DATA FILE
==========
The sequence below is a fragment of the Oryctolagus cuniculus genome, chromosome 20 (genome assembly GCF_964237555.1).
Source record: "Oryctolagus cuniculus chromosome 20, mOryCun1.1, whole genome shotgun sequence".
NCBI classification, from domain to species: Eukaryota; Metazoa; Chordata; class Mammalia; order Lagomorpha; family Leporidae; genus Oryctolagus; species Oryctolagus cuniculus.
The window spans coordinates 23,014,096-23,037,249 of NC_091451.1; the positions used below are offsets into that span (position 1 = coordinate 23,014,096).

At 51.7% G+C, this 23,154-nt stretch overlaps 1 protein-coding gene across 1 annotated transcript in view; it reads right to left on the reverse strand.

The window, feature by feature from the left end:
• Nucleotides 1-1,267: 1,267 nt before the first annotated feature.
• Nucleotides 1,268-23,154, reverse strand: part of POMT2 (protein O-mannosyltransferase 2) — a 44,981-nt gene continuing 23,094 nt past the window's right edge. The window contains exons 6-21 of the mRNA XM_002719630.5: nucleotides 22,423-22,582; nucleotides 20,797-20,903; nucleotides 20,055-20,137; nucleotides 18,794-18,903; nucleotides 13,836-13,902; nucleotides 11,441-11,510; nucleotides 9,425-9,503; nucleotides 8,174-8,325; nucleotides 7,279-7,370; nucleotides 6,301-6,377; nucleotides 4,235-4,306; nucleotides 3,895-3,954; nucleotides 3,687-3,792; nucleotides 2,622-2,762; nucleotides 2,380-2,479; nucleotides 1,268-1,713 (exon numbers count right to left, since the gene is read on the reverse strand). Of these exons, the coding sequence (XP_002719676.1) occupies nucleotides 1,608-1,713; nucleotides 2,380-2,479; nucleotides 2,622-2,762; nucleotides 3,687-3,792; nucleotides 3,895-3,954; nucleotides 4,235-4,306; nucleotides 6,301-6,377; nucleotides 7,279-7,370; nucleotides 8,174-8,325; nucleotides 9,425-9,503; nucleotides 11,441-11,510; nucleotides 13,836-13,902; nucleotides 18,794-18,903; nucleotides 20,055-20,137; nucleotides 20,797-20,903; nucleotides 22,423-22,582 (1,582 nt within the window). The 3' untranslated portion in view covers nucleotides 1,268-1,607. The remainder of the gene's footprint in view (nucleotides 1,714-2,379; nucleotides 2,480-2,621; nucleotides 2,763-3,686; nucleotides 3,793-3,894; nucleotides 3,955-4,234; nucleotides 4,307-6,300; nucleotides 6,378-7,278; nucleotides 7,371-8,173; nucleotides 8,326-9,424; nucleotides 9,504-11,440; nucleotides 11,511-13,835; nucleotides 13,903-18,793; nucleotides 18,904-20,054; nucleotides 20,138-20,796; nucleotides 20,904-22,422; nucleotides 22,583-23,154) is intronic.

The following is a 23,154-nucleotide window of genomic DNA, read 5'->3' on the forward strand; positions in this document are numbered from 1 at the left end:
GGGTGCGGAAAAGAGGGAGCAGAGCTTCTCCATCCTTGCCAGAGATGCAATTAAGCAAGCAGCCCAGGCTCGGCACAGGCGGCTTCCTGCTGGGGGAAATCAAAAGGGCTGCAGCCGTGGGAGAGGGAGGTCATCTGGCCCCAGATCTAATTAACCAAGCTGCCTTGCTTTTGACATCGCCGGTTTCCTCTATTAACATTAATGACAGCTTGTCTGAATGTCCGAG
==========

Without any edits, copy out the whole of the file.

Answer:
The sequence below is a fragment of the Oryctolagus cuniculus genome, chromosome 20 (genome assembly GCF_964237555.1).
Source record: "Oryctolagus cuniculus chromosome 20, mOryCun1.1, whole genome shotgun sequence".
NCBI classification, from domain to species: Eukaryota; Metazoa; Chordata; class Mammalia; order Lagomorpha; family Leporidae; genus Oryctolagus; species Oryctolagus cuniculus.
The window spans coordinates 23,014,096-23,037,249 of NC_091451.1; the positions used below are offsets into that span (position 1 = coordinate 23,014,096).

At 51.7% G+C, this 23,154-nt stretch overlaps 1 protein-coding gene across 1 annotated transcript in view; it reads right to left on the reverse strand.

The window, feature by feature from the left end:
• Nucleotides 1-1,267: 1,267 nt before the first annotated feature.
• Nucleotides 1,268-23,154, reverse strand: part of POMT2 (protein O-mannosyltransferase 2) — a 44,981-nt gene continuing 23,094 nt past the window's right edge. The window contains exons 6-21 of the mRNA XM_002719630.5: nucleotides 22,423-22,582; nucleotides 20,797-20,903; nucleotides 20,055-20,137; nucleotides 18,794-18,903; nucleotides 13,836-13,902; nucleotides 11,441-11,510; nucleotides 9,425-9,503; nucleotides 8,174-8,325; nucleotides 7,279-7,370; nucleotides 6,301-6,377; nucleotides 4,235-4,306; nucleotides 3,895-3,954; nucleotides 3,687-3,792; nucleotides 2,622-2,762; nucleotides 2,380-2,479; nucleotides 1,268-1,713 (exon numbers count right to left, since the gene is read on the reverse strand). Of these exons, the coding sequence (XP_002719676.1) occupies nucleotides 1,608-1,713; nucleotides 2,380-2,479; nucleotides 2,622-2,762; nucleotides 3,687-3,792; nucleotides 3,895-3,954; nucleotides 4,235-4,306; nucleotides 6,301-6,377; nucleotides 7,279-7,370; nucleotides 8,174-8,325; nucleotides 9,425-9,503; nucleotides 11,441-11,510; nucleotides 13,836-13,902; nucleotides 18,794-18,903; nucleotides 20,055-20,137; nucleotides 20,797-20,903; nucleotides 22,423-22,582 (1,582 nt within the window). The 3' untranslated portion in view covers nucleotides 1,268-1,607. The remainder of the gene's footprint in view (nucleotides 1,714-2,379; nucleotides 2,480-2,621; nucleotides 2,763-3,686; nucleotides 3,793-3,894; nucleotides 3,955-4,234; nucleotides 4,307-6,300; nucleotides 6,378-7,278; nucleotides 7,371-8,173; nucleotides 8,326-9,424; nucleotides 9,504-11,440; nucleotides 11,511-13,835; nucleotides 13,903-18,793; nucleotides 18,904-20,054; nucleotides 20,138-20,796; nucleotides 20,904-22,422; nucleotides 22,583-23,154) is intronic.

The following is a 23,154-nucleotide window of genomic DNA, read 5'->3' on the forward strand; positions in this document are numbered from 1 at the left end:
GGGTGCGGAAAAGAGGGAGCAGAGCTTCTCCATCCTTGCCAGAGATGCAATTAAGCAAGCAGCCCAGGCTCGGCACAGGCGGCTTCCTGCTGGGGGAAATCAAAAGGGCTGCAGCCGTGGGAGAGGGAGGTCATCTGGCCCCAGATCTAATTAACCAAGCTGCCTTGCTTTTGACATCGCCGGTTTCCTCTATTAACATTAATGACAGCTTGTCTGAATGTCCGAG